Joyce Banda made headlines in 2012 when she became the first female president of Malawi, and the second in Africa's history. After being cleared of damning corruption allegations, she has vowed to take the struggle against graft worldwide. On International Women's Day, RFI is shining a spotlight on her story.
"Seventy billion dollars leaves the continent, our resources are being looted. The question I always have is this: 'Where is it going?'," former Malawian leader Joyce Banda told RFI at the end of last month.
It wasn't long ago, however, that the outspoken anti-corruption activist was the centre of suspicion herself.
In July 2017 reports emerged that Malawi police had secured an arrest warrant for Banda over alleged abuse of office and money-laundering offences as part of the 250-million-dollar (200-million-euro) "Cashgate" scandal, which erupted during her 2012-2014 term of office.
Banda has always maintained her innocence.
"I want you to know that fighting corruption is not easy at all," she says, claming that a smear campaign was launched against her for shaking up the status quo.
Seventy-two people were arrested over the Cashgate scandal, which resulted in several donor nations suspending aid.
"In fact, I was advised that you're better off covering up corruption because of its negative consequences," comments Banda.
Beyond the suspension of aid, a major worry for a country where 40 per cent of thel budget relies on donor support, the other concern was that Malawi would lose its position on Transparency International's global Corruptions Perception Index by "blowing the whistle".
"I have always insisted that leadership is a love affair," insists Banda. "The moment you raise that Bible that you're going to be a leader and you take oath, you must be prepared that there are times when you are wrongly persecuted."
In addition to avoiding jail, Banda also survived two assassination attempts.
But she remains undeterred.
"I feel great respect for all those who stick their neck out to fight corruption in their countries," she says, adding that she wants them to continue doing so further.
Today her voice carries more weight. The cloud of suspicion surrounding her alleged involvement in Cashgate was dissipated in January this year when Malawi's Anti-Corruption Bureau cleared her of any wrongdoing.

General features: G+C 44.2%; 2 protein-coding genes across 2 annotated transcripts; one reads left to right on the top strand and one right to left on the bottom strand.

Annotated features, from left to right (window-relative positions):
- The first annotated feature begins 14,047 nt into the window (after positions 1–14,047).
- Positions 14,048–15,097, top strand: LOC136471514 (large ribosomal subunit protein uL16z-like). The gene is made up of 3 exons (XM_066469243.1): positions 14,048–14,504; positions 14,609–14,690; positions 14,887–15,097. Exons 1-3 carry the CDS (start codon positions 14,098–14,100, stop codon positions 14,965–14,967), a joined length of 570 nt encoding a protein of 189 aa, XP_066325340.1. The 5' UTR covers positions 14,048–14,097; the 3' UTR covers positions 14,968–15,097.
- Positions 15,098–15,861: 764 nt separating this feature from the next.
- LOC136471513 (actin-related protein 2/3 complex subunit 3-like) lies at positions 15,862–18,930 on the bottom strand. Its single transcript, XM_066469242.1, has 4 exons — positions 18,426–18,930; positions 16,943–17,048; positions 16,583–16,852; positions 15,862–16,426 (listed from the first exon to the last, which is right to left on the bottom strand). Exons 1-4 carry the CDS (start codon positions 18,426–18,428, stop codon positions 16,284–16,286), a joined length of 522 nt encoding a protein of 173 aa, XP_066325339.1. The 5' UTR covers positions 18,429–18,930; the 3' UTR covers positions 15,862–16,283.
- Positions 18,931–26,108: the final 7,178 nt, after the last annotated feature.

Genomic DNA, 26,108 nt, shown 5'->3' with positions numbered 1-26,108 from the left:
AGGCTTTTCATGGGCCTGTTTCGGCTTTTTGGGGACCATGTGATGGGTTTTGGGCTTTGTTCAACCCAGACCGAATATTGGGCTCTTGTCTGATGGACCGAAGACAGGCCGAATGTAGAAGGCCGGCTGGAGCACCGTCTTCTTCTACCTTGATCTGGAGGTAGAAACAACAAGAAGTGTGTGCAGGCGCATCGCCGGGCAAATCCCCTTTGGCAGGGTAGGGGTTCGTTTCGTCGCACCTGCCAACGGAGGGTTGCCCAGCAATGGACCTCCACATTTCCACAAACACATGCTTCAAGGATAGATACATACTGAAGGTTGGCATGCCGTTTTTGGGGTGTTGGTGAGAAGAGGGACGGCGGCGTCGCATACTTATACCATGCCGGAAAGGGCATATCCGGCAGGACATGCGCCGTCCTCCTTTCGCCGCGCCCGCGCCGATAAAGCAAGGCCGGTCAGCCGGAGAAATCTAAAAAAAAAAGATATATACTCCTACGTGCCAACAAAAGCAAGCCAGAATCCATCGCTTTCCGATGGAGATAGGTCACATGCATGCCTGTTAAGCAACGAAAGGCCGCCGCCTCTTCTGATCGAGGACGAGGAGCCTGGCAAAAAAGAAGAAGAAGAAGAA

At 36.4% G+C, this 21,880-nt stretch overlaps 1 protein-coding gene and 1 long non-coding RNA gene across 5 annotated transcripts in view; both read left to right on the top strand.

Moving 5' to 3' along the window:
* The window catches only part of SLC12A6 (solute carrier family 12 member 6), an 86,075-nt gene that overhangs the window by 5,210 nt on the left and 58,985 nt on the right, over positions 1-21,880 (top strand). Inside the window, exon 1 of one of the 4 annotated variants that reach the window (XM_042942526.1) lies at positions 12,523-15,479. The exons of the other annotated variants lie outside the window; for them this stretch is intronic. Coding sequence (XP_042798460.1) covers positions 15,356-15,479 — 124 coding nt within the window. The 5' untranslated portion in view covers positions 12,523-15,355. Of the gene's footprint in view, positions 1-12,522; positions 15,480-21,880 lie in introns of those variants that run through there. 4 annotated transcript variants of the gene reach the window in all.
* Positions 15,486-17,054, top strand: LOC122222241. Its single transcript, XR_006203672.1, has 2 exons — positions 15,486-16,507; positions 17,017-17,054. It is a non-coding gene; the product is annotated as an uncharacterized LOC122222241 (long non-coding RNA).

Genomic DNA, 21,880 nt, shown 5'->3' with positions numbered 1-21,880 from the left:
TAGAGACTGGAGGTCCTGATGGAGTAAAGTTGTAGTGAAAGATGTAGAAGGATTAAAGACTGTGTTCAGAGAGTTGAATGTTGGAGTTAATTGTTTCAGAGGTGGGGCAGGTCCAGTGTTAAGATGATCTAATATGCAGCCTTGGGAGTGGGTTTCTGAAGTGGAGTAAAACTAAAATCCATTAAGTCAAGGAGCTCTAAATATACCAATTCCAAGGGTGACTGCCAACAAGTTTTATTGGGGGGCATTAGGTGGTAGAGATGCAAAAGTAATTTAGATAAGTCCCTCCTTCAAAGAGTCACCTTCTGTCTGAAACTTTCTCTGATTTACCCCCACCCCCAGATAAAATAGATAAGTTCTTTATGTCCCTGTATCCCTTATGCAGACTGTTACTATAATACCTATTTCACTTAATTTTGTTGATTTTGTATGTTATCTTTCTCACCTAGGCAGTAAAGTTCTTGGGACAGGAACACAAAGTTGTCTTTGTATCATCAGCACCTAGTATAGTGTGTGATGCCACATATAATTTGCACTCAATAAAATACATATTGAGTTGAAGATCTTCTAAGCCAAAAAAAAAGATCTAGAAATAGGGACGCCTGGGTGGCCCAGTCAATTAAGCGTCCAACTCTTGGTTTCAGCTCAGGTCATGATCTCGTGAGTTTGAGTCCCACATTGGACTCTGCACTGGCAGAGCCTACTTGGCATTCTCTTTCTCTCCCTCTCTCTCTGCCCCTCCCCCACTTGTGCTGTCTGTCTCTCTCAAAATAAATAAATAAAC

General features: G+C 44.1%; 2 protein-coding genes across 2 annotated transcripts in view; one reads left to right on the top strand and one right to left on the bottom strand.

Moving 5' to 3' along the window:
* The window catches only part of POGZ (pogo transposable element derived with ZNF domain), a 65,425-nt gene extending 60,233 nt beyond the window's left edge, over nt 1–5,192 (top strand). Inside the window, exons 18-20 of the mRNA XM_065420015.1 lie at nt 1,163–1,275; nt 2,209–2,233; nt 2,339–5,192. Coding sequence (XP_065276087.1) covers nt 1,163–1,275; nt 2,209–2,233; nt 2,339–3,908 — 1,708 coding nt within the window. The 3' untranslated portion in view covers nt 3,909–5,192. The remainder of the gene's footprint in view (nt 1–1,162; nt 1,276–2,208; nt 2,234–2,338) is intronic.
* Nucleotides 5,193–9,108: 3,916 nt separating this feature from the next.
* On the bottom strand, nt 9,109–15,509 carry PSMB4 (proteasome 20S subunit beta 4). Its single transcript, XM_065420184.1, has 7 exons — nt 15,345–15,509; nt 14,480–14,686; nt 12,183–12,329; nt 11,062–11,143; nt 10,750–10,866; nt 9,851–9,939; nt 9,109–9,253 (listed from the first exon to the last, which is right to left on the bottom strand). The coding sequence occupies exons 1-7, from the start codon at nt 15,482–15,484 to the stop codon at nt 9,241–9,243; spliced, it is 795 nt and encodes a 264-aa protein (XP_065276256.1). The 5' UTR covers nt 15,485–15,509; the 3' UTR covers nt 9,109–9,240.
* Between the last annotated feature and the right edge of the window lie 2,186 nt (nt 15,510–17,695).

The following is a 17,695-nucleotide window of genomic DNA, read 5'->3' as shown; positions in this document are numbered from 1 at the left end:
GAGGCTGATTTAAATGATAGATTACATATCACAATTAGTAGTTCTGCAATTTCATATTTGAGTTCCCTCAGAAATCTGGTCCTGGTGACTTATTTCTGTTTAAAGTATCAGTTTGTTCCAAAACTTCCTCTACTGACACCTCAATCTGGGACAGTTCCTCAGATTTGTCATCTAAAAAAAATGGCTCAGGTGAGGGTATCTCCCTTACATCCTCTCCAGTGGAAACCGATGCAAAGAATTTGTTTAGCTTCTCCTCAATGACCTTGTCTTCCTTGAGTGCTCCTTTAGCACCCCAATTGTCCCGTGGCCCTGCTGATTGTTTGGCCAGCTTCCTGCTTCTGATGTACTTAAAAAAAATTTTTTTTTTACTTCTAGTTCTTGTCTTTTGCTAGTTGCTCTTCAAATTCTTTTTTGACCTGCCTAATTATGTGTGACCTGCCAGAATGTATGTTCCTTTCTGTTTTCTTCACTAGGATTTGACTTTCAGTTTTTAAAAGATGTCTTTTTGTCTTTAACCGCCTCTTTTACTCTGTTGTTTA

Now Banda wants to take the fight against corruption global.
"It's a global problem, for both men and women leaders to fight, if we're going to serve the people well," she says.
And she's calling on Western countries to play their part.
"If I, as a former president of Malawi, come to Paris and buy six houses, you must ask me where I got the money from," she insists, urging the West to do more to limit the substantial cash flows out of Africa.
"What worries me is when we ask for that money back, there's resistance."
She's called on women to rise up to break down these barriers.
"Women are the majority [of the world's population] and the last time I checked, they brought the other half into the world, so they can't be ignored."
If Africa lags behind in the fight against corruption, the continent has made long strides in putting women forward, Banda reckons.
"We've had four female presidents unlike other parts of the world where women are still trying to get into statehouse," she points out.
Her model countries? Rwanda and Namibia.
Rwanda, because "40 percent of the cabinet are women" and Namibia because of its s"zebra concept" whereby "when the president is a man, the vice-president is a woman and all the way down".
"We can come up with innovations such as those," the 67-year-old insists.